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85 Key Results from Technology Assessments Currently, corporate average fuel economy (CAFE) standards for new LDVs are targeted to reach 35 miles per gallon by 2020, which would equate to a 40 percent improvement in average new-vehicle fuel efficiency (and a 30 percent reduction in average fuel consumption).7 Achieving this goal, and further improving fuel efficiency after 2020, will require that the historic emphasis on ever-increasing vehicle power and size be reversed in favor of fuel economy. Gasoline hybrid-electric vehicles (HEVs) currently offer vehicle fuel- consumption savings of as much as 30 percent over SI engines. Thus it is likely that meeting the new CAFE standards by 2020 will require a large fraction of new vehicles to be HEVs or smaller, less powerful vehicles. PHEVs and BEVs could begin to make a large impact beyond 2020; however, the success of these technologies is crucially dependent on the development of batteries with much higher performance capa- bilities than today’s batteries, and with lower costs. Research and devel- opment on battery technology continues to be a high priority. If they could be equipped with batteries that powered the vehicle for 40–60 miles, gasoline PHEVs could reduce gasoline/diesel con- sumption by 75 percent. While HEVs mainly improve performance or fuel economy, PHEVs actually get most of their energy from the elec- tric grid. Improvements in battery and fuel-cell technologies are expected to pave the way for possible large-scale deployments of BEVs and HFCVs in the 2020–2035 period. Because BEVs and HFCVs could reduce and ultimately eliminate the need for petroleum in transportation, they could also reduce and possibly even eliminate LDV tailpipe greenhouse gas emissions. Freight transportation. Future technologies for heavy-duty trucks include continuously variable transmissions and hybrid-electric systems to modulate auxiliaries (such as air-conditioning and power steering) and reduce idling. Significant reductions in aerodynamic drag are also possible. Reductions in fuel consumption of 10–20 percent in heavy- and medium-duty vehicles appear feasible over the next decade or so. 7As noted in Chapters 1 and 2, the Obama administration recently announced new policies that will accelerate the implementation of these fuel economy standards.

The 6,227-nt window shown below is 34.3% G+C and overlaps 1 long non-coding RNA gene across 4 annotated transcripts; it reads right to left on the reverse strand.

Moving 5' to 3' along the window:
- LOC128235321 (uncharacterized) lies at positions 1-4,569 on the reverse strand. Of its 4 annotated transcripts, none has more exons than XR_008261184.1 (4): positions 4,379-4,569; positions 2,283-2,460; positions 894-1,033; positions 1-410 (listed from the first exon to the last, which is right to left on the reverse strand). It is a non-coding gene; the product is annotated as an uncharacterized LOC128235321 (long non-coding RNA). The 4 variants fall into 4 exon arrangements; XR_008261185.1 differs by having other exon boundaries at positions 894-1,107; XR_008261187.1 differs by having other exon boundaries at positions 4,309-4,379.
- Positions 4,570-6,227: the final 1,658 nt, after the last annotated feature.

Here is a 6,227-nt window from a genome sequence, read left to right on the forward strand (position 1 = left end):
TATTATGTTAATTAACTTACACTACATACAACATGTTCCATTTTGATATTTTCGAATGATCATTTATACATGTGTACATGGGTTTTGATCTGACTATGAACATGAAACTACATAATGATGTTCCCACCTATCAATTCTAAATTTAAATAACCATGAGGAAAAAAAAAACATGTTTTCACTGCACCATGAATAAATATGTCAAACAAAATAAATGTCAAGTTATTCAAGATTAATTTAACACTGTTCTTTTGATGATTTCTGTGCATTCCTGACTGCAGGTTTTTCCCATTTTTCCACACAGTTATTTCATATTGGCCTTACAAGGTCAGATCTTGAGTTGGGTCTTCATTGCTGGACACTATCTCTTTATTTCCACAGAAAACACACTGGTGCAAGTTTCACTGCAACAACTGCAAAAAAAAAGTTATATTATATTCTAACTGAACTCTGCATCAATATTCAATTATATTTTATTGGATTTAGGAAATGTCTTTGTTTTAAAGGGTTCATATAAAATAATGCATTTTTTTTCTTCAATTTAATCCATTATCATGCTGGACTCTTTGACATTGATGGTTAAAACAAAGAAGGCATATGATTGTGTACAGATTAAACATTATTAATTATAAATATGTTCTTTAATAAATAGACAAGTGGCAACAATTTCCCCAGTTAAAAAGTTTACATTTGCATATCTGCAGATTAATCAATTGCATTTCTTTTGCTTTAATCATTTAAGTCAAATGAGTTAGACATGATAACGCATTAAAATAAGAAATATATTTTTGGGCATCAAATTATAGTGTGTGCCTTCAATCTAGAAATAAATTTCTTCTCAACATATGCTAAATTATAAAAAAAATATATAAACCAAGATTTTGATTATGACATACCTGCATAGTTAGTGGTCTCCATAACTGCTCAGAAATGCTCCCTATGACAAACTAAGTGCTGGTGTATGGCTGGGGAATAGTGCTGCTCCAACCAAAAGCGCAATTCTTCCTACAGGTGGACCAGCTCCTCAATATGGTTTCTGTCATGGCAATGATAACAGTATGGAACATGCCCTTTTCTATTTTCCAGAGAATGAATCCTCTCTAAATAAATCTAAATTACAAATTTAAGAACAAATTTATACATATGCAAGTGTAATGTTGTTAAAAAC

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86 America’s Energy Future Rail is about 10 times more energy-efficient than trucking, so shifting freight from trucks to rail can offer considerable energy savings. Air transportation. The latest generation of airliners offers a 15–20 percent improvement in fuel efficiency.8 The newer airplanes, however, are likely to do little more than offset the additional fuel consumption caused by projected growth in air travel over the next several decades. Long-term system-level improvements. Examples of system-level inno- vations that could substantially improve efficiency include the utiliza- tion of intelligent transportation systems to manage traffic flow; better land-use management; and greater application of information technol- ogy in place of commuting and long-distance business travel. Industrial Sector Estimates from independent studies using different approaches agree that the potential for cost-effective reduction in energy use by industry range from 14 to 22 percent—about 4.9 to 7.7 quads—by 2020, compared with current EIA refer- ence case projections. Most of the gains will occur in energy-intensive industries, notably chemicals and petroleum, pulp and paper, iron and steel, and cement.9 Growth in the energy-efficient option of combined heat and power production is also likely to be significant. Beyond 2020, new technologies such as novel heat and power sources, new products and processes, and advances in recycling could bring about even greater gains in energy efficiency. Important progress might also come from adapting new technology (such as fuel cells for combined heat and power generation) and adopting alternative methods of operation (e.g., “on- demand” manufacturing). Chemicals and petroleum. Technologies for improving energy effi- ciency include high-temperature reactors, corrosion-resistant metal- and ceramic-lined reactors, and sophisticated process controls. Cost-effective improvements in efficiency of 10–20 percent in petroleum refining by 2020 are possible. 8Increases in passenger airliner efficiency will also benefit air freight transport. 9Further details on the potential improvements in these industries can be found in Chapter 4 in Part 2 of this report and in the report of the America’s Energy Future Panel on Energy Ef- ficiency Technologies (NAS-NAE-NRC, 2009c).